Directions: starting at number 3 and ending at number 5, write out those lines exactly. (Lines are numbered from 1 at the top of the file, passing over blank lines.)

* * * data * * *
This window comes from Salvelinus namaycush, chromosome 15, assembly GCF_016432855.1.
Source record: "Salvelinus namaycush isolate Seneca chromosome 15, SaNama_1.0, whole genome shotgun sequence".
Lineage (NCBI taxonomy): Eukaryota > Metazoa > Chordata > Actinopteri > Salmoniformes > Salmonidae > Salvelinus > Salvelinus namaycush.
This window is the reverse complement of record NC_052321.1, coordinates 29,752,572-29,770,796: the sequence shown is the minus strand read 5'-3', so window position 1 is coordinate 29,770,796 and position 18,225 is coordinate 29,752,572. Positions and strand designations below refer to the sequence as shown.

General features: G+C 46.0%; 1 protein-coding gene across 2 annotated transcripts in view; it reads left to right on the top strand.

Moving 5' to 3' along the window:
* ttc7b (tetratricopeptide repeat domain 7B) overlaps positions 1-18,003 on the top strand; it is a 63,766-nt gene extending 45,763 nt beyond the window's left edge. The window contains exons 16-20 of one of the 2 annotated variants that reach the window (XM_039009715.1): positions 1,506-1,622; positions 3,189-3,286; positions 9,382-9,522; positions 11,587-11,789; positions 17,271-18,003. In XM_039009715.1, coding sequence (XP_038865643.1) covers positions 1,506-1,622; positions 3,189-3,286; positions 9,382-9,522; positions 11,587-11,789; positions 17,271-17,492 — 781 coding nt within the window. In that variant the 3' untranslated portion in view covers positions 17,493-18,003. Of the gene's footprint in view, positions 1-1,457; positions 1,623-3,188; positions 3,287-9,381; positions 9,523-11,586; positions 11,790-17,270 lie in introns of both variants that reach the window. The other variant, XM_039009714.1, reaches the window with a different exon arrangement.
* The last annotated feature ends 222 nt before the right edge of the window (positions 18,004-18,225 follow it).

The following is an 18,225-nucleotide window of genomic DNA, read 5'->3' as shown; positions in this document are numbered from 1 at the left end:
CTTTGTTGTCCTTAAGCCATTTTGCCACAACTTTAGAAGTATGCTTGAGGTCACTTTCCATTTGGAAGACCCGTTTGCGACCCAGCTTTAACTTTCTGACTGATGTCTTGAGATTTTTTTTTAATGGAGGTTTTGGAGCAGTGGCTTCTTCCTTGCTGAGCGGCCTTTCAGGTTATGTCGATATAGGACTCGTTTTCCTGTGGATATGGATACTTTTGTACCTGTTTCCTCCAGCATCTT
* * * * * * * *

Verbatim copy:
Lineage (NCBI taxonomy): Eukaryota > Metazoa > Chordata > Actinopteri > Salmoniformes > Salmonidae > Salvelinus > Salvelinus namaycush.
This window is the reverse complement of record NC_052321.1, coordinates 29,752,572-29,770,796: the sequence shown is the minus strand read 5'-3', so window position 1 is coordinate 29,770,796 and position 18,225 is coordinate 29,752,572. Positions and strand designations below refer to the sequence as shown.

General features: G+C 46.0%; 1 protein-coding gene across 2 annotated transcripts in view; it reads left to right on the top strand.